About Abe

Showing up for the largest ever UP hat tournament.

It’s strange to think that I’ve been doing anything for longer than just 3 or 4 years. Nothing ever seems to last more than 4 years, whether it be school, or work. Life just seems to come and go in that kind of time frame, and thought I can’t say I’m old, these chunks of time keep adding up without me trying. It was 7 years ago when I first heard of Ultimate Peace, and about 6 and a half years since I organised my first tournament for them. Still living in DC, the huge ultimate community was eager to come to a round-robin tournament to support a non-profit kid’s based ultimate group. They came, they played, a team won, I don’t even remember which one, but what was important, was they came. Showing up isn’t just half the battle, it’s the reason we exist.

Showing up is what I always try to do. As I’m starting my 4th year as a Year Round Mentor Coach for Ultimate Peace, the inevitable, “is this the end?” question is popping up. I first started coaching the same time I started working full time, on a schedule that didn’t include public transportation on the weekends, made it hard to always show up, but I tried, every Friday. There were even times when I got half way there, only to find out there wasn’t room in the car to practice, so I went back home, but I really always tried. Having a time and a place to be helps me find order and meaning in my life. I thrive on patterns and consistency, but that’s just me. It might just be my 4th year hump, but this year has been challenging for me to get to all the practices I’d like to. My constantly shifting schedule, not being able to consistently give a whole day, or even an afternoon, to something that means so much to me, had not only been frustrating, but I feel something is missing in my life.

Last Saturday, the first Hat Tournament of the year, held so many landmarks for everyone involved. Thanks to the newly organized L.I.T. program, Rageb and Matan (“Basha”), created the foundation for the day to come. It reminded me that things being well organised and planned out, really do make a difference for the better. That though change can be good, consistency is easier, (but that’s just the logisticalator in me talking), and because everyone showed up to play ultimate, it was AWESOME!

180 plus players. The largest ever UP hat tournament. I couldn’t even understand what that meant. I had my team of 11, the Maroon Dragons, and I unfortunately didn’t really stop to look around and see what 180 players looked like. I did hear it though. I saw it on the faces of the players as they ran hard knowing they had subs to take their place at the end of the point. I felt it in the excitement as they waited to hear which team ended up winning since they didn’t get to play everyone. But most of all, I feel it in my bones today when I see the Facebook messages and notes from the kids I haven’t seen since the summer, or even last year, thanking me, and UP for what a great time they had.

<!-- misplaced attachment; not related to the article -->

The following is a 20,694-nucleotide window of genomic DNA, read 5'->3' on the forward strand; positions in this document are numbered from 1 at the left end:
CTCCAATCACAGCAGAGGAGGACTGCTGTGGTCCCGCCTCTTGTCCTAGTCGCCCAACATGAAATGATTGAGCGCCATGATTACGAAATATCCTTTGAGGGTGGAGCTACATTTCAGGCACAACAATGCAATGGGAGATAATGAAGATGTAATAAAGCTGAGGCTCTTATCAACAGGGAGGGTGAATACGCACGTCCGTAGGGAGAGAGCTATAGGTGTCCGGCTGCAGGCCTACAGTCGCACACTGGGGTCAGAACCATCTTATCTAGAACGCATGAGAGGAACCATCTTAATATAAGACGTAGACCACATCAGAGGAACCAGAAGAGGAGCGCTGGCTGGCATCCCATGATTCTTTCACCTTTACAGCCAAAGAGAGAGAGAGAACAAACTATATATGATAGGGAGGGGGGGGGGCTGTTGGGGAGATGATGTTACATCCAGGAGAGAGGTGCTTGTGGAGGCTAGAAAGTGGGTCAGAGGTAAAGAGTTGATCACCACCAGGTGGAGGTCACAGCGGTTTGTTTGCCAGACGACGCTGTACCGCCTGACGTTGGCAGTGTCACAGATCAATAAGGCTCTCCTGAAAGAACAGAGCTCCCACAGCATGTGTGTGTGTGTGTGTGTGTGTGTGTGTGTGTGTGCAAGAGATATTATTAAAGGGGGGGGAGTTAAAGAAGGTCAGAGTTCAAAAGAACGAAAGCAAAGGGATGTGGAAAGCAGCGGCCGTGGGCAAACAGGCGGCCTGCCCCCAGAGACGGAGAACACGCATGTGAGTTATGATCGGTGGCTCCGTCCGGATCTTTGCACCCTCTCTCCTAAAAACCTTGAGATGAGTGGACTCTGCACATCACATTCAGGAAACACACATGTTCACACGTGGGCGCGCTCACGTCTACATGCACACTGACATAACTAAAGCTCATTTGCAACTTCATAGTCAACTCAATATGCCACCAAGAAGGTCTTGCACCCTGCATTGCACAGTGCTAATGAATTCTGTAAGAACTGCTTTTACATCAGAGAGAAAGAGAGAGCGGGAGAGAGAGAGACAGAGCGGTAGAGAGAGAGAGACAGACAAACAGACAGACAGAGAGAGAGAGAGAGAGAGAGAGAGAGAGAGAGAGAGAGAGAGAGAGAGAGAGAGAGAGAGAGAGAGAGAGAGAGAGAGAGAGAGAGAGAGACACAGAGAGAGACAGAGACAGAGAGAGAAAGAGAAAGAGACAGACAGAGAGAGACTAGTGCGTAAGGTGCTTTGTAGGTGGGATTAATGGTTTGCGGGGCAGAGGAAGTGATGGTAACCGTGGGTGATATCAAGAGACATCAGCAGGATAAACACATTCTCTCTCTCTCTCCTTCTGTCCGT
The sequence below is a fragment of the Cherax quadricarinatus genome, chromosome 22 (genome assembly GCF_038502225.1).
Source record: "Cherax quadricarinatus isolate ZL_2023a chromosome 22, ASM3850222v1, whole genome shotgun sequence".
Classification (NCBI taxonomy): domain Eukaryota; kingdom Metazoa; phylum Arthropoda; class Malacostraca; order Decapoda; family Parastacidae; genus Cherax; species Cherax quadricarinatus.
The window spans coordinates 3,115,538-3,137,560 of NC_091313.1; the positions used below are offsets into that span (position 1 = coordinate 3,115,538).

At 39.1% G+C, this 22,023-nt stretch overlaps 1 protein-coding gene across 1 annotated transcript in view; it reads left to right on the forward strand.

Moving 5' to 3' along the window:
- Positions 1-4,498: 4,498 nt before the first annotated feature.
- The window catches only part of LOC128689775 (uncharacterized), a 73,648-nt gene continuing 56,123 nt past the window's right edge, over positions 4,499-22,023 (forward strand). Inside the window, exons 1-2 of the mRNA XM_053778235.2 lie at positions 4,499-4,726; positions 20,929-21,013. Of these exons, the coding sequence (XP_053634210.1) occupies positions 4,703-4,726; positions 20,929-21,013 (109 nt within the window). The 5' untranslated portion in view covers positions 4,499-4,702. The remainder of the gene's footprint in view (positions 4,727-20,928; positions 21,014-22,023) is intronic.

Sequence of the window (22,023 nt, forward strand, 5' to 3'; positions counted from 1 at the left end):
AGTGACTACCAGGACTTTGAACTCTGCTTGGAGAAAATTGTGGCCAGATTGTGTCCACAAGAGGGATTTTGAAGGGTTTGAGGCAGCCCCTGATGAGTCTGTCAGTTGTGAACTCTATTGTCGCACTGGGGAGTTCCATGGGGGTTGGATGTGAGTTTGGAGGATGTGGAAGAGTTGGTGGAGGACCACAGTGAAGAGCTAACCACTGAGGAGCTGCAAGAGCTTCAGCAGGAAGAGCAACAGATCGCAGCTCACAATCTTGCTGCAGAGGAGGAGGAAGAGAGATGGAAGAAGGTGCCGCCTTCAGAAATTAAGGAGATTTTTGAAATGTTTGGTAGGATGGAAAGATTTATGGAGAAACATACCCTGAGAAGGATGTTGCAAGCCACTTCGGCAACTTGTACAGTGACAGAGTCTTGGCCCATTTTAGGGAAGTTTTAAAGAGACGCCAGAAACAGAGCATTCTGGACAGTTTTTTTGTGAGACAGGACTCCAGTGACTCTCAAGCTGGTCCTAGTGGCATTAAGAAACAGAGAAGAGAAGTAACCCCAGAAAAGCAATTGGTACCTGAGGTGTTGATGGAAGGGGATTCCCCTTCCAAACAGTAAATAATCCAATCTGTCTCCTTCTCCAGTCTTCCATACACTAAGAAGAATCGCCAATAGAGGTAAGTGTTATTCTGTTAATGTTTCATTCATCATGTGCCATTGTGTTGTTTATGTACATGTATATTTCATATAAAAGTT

Getting back to my point though, it happened because they showed up. They showed up to play, to see their friends, to get out of their house, and be in the amazingly warm sun for the middle of December. When we all show up like this, we get to learn more, not just ultimate, but about each other as well.

In our team huddle at the end of the first game, I asked the players what they wanted to do better in the next game. (What happened next was more likely out of habit than a full understanding of my questions, but it was still fascinating none the less.) The first thing said was defense, I asked what that meant, and they said staying close to your person (YES! point for the ultimate team). The second thing said was integrity. Again, I asked what he meant, and they said being honest (YES AGAIN! point for the UP team).

We talked a little more about integrity on the field. I asked why they came, they said to play, and have fun. and of course, *SPIRIT* ! Against the other team in the first game, I didn’t have any real complaints about their spirit, but amongst themselves, they got frustrated and angry when the disc got dropped. I asked them how they felt when they got yelled at. No one liked it. I commented, you didn’t show up to get yelled at right? Of course not. So lets hold our own team to a higher level of integrity and say “it’s ok, you’ll get it next time.” And even for ourselves, by making sure it’s a good throw and at the right time.

The next game was like watching gear starting to turn for the first time after getting a good greasing. These players showed up! The level of play went beyond what I could have even hoped for. Once the team started working more as a whole, I could give individual players goals and tips for their play. One goal was to make sure a player threw to every player on the field before the end of the point. Another was to just run deep, while another’s was to just run. You can tell any athlete until you’re blue in the face how to play, but if they don’t show up, you’ll just be blue in the face.

How can you help? Show up to your local Ultimate community, share what you know about Ultimate Peace. Show up here, coach at camp, or better, volunteer for the year round program. Show up to your everyday life, and live the 5 values. Show up to yourself, be honest, and be true about who you are. Just show up, and you’ll get to experience it.

Lifting Up Optimism

More than 170 players from a dozen Arab and Jewish communities joined the Ultimate Peace Hat Tournament this Saturday, making it the largest such event in UP’s history!!!

It comes after waiting, planning, hoping, and much anticipation…

For the last several months, UP-Middle East staff and volunteers have been running weekly practices in more than 10 communities. Leaders-in-Training(LITs) met each other every few weeks to learn more about leadership, the sport we love, and each other. Throughout these smaller events, players and LITs continue to give us hope and optimism for change in this troubled region.